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Yet More on Piety

 

In a comment to my previous article, Anne Niven wrote: 


"But anytime we start getting into defining "piety" I start to twitch. I believe that there's absolutely no "right" way to serve the gods. Why? Because I believe that only personal gnosis can impart that information. And personal gnosis is just that -- personal. Which is to say, what's pious for you is, indeed, pious -- for you. But it might not be pious for me. In fact, what's pious for you might very well be *impious* in my relationship to the very same deity."

I'm really glad that she brought this up and I wanted to tease that out because I think this is very important and absolutely true. I've seen it with spiritworkers wherein what is taboo for one is absolute obligation for another. This is why I have avoided and will always avoid dictating any particular actions as necessary for one to be pious. The expression of one's piety is between each individual devotee and his or her Gods. I'm arguing for piety as a spiritual virtue that ought to exist, and that it be viewed as something essential, worthy, and necessary of cultivation. How people express it is not the topic of my articles (though I will say this: you know it when you see it and having once seen it, it's glaringly obvious when it's absent….rather like pornography for a supreme court judge I suspect).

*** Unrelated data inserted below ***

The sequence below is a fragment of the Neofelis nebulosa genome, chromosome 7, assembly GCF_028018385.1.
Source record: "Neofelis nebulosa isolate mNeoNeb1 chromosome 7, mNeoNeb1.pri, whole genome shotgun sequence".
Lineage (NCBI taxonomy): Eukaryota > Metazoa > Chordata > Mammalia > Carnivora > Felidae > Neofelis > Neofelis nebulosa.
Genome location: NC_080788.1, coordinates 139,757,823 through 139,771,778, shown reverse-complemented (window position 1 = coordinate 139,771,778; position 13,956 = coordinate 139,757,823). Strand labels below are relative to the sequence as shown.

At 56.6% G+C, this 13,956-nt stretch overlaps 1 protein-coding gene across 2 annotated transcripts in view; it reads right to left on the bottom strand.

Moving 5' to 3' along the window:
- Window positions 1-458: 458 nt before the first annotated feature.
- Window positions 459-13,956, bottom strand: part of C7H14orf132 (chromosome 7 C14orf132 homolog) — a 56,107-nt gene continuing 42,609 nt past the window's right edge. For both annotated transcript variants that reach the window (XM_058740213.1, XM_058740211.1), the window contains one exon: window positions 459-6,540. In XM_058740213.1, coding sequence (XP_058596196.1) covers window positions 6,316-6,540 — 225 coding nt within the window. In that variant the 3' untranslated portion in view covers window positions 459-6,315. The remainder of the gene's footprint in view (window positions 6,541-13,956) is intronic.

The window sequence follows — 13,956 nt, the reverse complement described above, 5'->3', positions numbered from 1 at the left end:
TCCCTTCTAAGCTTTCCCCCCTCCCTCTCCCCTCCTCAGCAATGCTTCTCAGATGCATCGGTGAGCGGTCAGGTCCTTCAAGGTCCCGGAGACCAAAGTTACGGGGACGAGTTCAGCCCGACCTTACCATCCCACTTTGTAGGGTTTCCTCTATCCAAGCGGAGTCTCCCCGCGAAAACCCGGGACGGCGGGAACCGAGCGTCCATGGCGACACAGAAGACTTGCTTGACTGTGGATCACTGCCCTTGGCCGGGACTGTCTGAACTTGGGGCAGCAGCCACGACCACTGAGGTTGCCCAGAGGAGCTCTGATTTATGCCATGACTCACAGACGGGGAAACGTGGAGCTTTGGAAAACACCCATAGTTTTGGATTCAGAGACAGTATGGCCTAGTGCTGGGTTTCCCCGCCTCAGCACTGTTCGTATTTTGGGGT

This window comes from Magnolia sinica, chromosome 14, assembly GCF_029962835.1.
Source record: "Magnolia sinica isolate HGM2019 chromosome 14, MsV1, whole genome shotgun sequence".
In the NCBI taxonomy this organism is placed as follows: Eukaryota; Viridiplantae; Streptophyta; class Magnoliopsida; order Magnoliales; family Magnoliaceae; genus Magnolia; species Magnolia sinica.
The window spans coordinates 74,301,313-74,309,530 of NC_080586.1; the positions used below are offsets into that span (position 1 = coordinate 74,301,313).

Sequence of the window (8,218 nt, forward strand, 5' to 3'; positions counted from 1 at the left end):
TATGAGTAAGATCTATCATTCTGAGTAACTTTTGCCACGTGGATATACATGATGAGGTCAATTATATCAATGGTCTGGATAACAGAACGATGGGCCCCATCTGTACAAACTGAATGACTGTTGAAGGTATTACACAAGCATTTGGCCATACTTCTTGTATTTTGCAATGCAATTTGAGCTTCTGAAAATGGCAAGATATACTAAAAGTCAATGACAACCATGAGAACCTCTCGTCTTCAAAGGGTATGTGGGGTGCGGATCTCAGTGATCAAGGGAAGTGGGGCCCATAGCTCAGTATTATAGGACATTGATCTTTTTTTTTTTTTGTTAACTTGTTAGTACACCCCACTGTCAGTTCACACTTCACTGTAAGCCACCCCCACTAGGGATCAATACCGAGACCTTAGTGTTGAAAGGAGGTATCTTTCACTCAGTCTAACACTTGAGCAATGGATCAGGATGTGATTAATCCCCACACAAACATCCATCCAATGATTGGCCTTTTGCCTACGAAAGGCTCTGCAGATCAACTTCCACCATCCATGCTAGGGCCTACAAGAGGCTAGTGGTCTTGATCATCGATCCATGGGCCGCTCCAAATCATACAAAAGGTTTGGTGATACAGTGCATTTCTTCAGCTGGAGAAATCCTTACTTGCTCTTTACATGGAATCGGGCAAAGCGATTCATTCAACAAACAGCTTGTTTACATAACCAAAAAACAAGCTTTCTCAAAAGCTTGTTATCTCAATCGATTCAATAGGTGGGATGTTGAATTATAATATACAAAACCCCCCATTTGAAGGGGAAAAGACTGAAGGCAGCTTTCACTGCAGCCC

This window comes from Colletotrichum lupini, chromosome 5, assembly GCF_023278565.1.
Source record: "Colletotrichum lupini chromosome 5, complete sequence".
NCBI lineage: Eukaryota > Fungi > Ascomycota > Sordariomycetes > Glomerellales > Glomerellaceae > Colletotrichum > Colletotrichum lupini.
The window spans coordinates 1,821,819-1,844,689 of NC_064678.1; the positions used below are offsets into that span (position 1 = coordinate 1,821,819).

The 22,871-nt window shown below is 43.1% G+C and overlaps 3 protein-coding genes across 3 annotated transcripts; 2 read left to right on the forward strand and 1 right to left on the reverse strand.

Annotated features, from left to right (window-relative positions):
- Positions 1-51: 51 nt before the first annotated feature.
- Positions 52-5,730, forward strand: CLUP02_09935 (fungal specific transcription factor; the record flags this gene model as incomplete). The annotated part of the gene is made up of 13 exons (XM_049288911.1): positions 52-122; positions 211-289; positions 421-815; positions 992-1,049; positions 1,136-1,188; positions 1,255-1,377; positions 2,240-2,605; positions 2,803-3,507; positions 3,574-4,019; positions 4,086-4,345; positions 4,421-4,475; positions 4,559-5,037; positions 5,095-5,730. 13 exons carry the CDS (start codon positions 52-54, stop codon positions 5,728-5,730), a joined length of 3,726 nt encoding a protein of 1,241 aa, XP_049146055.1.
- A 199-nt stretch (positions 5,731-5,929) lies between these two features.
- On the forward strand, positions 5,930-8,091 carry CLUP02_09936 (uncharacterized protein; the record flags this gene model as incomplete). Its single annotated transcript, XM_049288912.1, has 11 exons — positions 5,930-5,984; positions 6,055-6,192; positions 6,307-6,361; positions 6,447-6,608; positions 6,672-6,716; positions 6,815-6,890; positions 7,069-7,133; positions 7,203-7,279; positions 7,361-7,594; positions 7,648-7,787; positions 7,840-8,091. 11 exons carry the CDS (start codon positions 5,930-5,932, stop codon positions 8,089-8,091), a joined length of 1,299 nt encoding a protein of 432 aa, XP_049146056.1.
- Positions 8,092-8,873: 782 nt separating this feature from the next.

As i've said, ad nauseum, it's not about any particular act. It's about one's relationship to one's Gods and about attitude and mindfulness. That state of being will naturally impact one's external actions, the way one behaves, how one orders and lives one's life but all of that is between a devotee and his or her Gods and ancestors. As Sarenth Odinsson said to me in private correspondence (and yes i got his permission to quote him here):  "each and every one of the responses we receive from the Gods is holy, even if it is silence. Silence is holy, and the Work is worthy. The point of it all is not the response, but that the Work needs to be done---whether that is prayer, ritual, sacrifice, career, childraising, or a million other things. "